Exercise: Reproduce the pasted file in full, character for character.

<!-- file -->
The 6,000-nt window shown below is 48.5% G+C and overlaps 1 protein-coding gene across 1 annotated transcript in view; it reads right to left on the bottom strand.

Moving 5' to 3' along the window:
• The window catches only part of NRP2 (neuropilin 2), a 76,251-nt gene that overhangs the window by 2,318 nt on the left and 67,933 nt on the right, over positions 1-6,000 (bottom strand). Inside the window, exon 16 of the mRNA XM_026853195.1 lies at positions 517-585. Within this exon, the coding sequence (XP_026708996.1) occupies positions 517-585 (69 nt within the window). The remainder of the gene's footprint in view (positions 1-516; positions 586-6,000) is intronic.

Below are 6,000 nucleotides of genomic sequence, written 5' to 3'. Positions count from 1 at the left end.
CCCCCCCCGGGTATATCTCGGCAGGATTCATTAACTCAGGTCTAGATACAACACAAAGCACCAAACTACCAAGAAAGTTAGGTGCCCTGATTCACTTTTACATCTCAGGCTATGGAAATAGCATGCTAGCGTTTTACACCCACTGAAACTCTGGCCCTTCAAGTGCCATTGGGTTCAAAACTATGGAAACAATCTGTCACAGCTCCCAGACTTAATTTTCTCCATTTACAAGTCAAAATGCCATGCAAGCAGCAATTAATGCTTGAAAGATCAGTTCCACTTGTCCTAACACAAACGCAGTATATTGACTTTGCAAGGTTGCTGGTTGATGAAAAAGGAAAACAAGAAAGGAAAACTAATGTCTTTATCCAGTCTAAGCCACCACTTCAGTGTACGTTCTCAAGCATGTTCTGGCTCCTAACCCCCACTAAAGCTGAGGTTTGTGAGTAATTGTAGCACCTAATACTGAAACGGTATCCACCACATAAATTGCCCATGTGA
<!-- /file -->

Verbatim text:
The 6,000-nt window shown below is 48.5% G+C and overlaps 1 protein-coding gene across 1 annotated transcript in view; it reads right to left on the bottom strand.

Moving 5' to 3' along the window:
• The window catches only part of NRP2 (neuropilin 2), a 76,251-nt gene that overhangs the window by 2,318 nt on the left and 67,933 nt on the right, over positions 1-6,000 (bottom strand). Inside the window, exon 16 of the mRNA XM_026853195.1 lies at positions 517-585. Within this exon, the coding sequence (XP_026708996.1) occupies positions 517-585 (69 nt within the window). The remainder of the gene's footprint in view (positions 1-516; positions 586-6,000) is intronic.

Below are 6,000 nucleotides of genomic sequence, written 5' to 3'. Positions count from 1 at the left end.
CCCCCCCCGGGTATATCTCGGCAGGATTCATTAACTCAGGTCTAGATACAACACAAAGCACCAAACTACCAAGAAAGTTAGGTGCCCTGATTCACTTTTACATCTCAGGCTATGGAAATAGCATGCTAGCGTTTTACACCCACTGAAACTCTGGCCCTTCAAGTGCCATTGGGTTCAAAACTATGGAAACAATCTGTCACAGCTCCCAGACTTAATTTTCTCCATTTACAAGTCAAAATGCCATGCAAGCAGCAATTAATGCTTGAAAGATCAGTTCCACTTGTCCTAACACAAACGCAGTATATTGACTTTGCAAGGTTGCTGGTTGATGAAAAAGGAAAACAAGAAAGGAAAACTAATGTCTTTATCCAGTCTAAGCCACCACTTCAGTGTACGTTCTCAAGCATGTTCTGGCTCCTAACCCCCACTAAAGCTGAGGTTTGTGAGTAATTGTAGCACCTAATACTGAAACGGTATCCACCACATAAATTGCCCATGTGA